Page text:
Amgueddfa Cymru

Hafan

Recently working through the John Dillwyn Llewelyn collection, I was reminded of this amazing photograph of Swansea taken in 1858. The image was taken on the 15 March 1858 at 1 o'clock with an exposure of 15 minutes. It was taken by Welsh photographer John Dillwyn Llewelyn using a ground breaking process invented by him in 1856 called the Oxymel process. This was a development of the wet collodion process and used a solution of acetic acid, water & honey to preserve images. This meant that glass negatives could be prepared in advance and exposed in the camera as required, and produced a dry plate that could be kept for days. This new process meant landscape photographers no longer needed to carry with them portable laboratories and darkroom tents.

The photograph shows Swansea taken from St. Thomas on the 15 March 1858. To the far left, above the roofline, Mumbles Head can just about be made out. In the background (slightly to the right) can be seen the North Dock with buildings around it, and sailing ships in the dock. In front of that is the railway embankment alongside the New Cut of the river Tawe. In the foreground can be seen a number of houses, including the 'White Lion Inn', and to the far right it is just about possible to make out the remains of Swansea Castle.

I thought that it would be interesting to try and identify the viewpoint from where this photograph was taken and to see how the view might have changed since 1858. I therefore contacted my colleague Andrew Deathe at the National Waterfront Museum, Swansea to see if his knowledge of the area would allow him to identify the viewpoint.

Living locally Andrew was able to take this modern view in May 2015. He took the photograph by standing on the road which is in the foreground of the 1858 image, which is called Bay View, in St. Thomas. The house in the original image is just behind his viewpoint. John Dillwyn Llewelyn seemed to be standing half way between Bay View and Windmill Terrace (which wasn't built for another 20 years).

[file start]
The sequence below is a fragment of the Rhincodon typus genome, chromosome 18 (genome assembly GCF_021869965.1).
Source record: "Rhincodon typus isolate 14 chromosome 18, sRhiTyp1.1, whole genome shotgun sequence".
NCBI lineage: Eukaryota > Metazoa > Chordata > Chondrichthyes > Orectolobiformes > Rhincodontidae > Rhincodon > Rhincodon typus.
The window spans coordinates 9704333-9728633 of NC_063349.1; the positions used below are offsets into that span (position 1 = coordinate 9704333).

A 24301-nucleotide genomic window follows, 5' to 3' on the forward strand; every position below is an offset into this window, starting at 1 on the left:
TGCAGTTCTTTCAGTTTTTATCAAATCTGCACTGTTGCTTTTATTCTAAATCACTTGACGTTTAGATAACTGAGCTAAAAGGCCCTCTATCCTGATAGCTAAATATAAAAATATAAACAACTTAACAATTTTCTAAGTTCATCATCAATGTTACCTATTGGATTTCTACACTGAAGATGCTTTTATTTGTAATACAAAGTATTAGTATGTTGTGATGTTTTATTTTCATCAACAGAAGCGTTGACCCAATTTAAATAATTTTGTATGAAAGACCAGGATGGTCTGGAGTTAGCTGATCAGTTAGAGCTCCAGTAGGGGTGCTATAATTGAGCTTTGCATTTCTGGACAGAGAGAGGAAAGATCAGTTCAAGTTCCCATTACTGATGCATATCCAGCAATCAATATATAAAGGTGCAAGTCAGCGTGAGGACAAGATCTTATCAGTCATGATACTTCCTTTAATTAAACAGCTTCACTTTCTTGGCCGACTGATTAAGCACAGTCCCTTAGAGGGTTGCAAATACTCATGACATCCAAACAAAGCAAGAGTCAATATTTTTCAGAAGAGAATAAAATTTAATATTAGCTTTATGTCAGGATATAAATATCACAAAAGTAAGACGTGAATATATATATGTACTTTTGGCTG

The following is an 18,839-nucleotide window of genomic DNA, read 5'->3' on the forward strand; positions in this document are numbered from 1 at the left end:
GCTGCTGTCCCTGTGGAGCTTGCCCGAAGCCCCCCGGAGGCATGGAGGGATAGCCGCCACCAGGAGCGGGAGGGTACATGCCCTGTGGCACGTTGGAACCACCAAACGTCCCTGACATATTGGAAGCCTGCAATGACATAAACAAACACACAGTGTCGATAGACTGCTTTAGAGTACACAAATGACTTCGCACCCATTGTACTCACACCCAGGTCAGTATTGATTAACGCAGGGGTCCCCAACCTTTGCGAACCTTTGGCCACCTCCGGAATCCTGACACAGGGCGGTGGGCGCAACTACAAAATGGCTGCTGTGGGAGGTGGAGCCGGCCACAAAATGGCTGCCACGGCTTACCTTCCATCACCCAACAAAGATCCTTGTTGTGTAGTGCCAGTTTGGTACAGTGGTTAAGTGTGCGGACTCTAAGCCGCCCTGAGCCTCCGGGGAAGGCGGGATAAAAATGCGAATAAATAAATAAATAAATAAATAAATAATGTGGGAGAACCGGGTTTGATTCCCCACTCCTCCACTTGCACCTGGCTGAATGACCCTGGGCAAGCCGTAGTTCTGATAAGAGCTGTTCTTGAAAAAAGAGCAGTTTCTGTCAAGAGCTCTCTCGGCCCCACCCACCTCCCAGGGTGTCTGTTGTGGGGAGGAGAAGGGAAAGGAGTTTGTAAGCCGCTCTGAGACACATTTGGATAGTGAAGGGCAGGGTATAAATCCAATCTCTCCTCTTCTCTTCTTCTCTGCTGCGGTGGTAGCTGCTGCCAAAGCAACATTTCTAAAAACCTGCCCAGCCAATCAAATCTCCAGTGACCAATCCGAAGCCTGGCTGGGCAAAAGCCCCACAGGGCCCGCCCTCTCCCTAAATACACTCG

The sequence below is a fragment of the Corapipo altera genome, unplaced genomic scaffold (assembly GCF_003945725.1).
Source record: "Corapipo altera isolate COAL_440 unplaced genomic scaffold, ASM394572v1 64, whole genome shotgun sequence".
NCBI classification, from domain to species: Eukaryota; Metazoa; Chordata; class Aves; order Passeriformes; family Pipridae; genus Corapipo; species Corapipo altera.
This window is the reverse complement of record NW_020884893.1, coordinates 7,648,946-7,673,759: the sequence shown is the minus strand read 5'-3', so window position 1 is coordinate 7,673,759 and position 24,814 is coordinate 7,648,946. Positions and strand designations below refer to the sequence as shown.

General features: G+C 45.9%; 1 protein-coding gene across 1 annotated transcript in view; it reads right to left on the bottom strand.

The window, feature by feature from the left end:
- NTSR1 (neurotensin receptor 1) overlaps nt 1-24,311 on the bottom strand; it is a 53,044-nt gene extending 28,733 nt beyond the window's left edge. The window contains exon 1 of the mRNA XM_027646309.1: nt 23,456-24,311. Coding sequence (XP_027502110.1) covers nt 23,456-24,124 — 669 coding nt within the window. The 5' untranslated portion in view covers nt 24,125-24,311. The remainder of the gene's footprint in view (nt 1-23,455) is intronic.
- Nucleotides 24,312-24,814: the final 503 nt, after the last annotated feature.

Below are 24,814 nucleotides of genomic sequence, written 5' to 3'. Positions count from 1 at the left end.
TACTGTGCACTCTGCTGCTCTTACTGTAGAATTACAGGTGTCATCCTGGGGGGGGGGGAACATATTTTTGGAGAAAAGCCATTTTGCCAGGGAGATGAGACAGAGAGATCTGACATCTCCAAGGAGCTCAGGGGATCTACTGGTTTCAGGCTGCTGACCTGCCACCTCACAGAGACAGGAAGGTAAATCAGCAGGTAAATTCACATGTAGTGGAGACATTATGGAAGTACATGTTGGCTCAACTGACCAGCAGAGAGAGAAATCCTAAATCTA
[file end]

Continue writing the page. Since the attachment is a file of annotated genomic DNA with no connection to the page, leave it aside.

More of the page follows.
The skyline of Swansea has seen many changes over the years and it is difficult to tell that the two images are taken from the same viewpoint. However it is still possible to make out Mumbles Head to the left and part of Swansea Castle to the right. The railway embankment has been completely removed, and there is no trace or it or the tunnel today. In place of the old North Dock buildings, you can see the glass pyramid of Plantasia. The tower of St. Mary's church can't be seen unfortunately, as it is behind the BT Tower.

Mark Etheridge
Curator: Industry & Transport
Follow us on Twitter - @IndustryACNMW

Deep beneath the ocean surface, where no sunlight can penetrate, there are areas so hot, volatile and toxic that it's hard to believe life can exist...but it does, and often in abundance. It is exactly this kind of hostile environment that one of our most recent natural history acquisitions came from, a spectacular marine snail called the 'scaly-foot gastropod', or for those of you who like Greek and Latin, Chrysomallon squamiferum Chen, Linse, Copley & Rogers, 2015 (fig. 1). It comes from depths of 2785m, living on the edge of hydrothermal vents and black smokers that reach temperatures of 300-400°C. This is certainly not your average snail...